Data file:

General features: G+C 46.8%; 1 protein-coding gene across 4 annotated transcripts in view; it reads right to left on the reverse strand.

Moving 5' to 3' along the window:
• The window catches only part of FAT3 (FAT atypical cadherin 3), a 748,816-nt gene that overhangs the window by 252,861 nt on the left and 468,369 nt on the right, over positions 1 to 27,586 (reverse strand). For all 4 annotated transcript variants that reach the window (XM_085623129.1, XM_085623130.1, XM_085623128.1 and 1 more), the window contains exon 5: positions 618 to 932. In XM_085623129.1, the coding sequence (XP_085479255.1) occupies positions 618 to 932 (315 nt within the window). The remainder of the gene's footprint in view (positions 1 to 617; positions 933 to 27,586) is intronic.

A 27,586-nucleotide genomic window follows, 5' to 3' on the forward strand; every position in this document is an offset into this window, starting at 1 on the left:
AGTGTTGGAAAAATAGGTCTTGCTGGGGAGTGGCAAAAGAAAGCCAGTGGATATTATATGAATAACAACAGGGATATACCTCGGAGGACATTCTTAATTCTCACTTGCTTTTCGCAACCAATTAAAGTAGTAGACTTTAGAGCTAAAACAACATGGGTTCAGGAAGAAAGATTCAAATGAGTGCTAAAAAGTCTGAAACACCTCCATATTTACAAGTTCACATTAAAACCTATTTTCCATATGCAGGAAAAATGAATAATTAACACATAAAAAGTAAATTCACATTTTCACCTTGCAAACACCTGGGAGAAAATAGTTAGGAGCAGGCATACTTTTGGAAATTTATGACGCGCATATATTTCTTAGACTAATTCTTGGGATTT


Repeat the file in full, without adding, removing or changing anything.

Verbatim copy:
General features: G+C 46.8%; 1 protein-coding gene across 4 annotated transcripts in view; it reads right to left on the reverse strand.

Moving 5' to 3' along the window:
• The window catches only part of FAT3 (FAT atypical cadherin 3), a 748,816-nt gene that overhangs the window by 252,861 nt on the left and 468,369 nt on the right, over positions 1 to 27,586 (reverse strand). For all 4 annotated transcript variants that reach the window (XM_085623129.1, XM_085623130.1, XM_085623128.1 and 1 more), the window contains exon 5: positions 618 to 932. In XM_085623129.1, the coding sequence (XP_085479255.1) occupies positions 618 to 932 (315 nt within the window). The remainder of the gene's footprint in view (positions 1 to 617; positions 933 to 27,586) is intronic.

A 27,586-nucleotide genomic window follows, 5' to 3' on the forward strand; every position in this document is an offset into this window, starting at 1 on the left:
AGTGTTGGAAAAATAGGTCTTGCTGGGGAGTGGCAAAAGAAAGCCAGTGGATATTATATGAATAACAACAGGGATATACCTCGGAGGACATTCTTAATTCTCACTTGCTTTTCGCAACCAATTAAAGTAGTAGACTTTAGAGCTAAAACAACATGGGTTCAGGAAGAAAGATTCAAATGAGTGCTAAAAAGTCTGAAACACCTCCATATTTACAAGTTCACATTAAAACCTATTTTCCATATGCAGGAAAAATGAATAATTAACACATAAAAAGTAAATTCACATTTTCACCTTGCAAACACCTGGGAGAAAATAGTTAGGAGCAGGCATACTTTTGGAAATTTATGACGCGCATATATTTCTTAGACTAATTCTTGGGATTT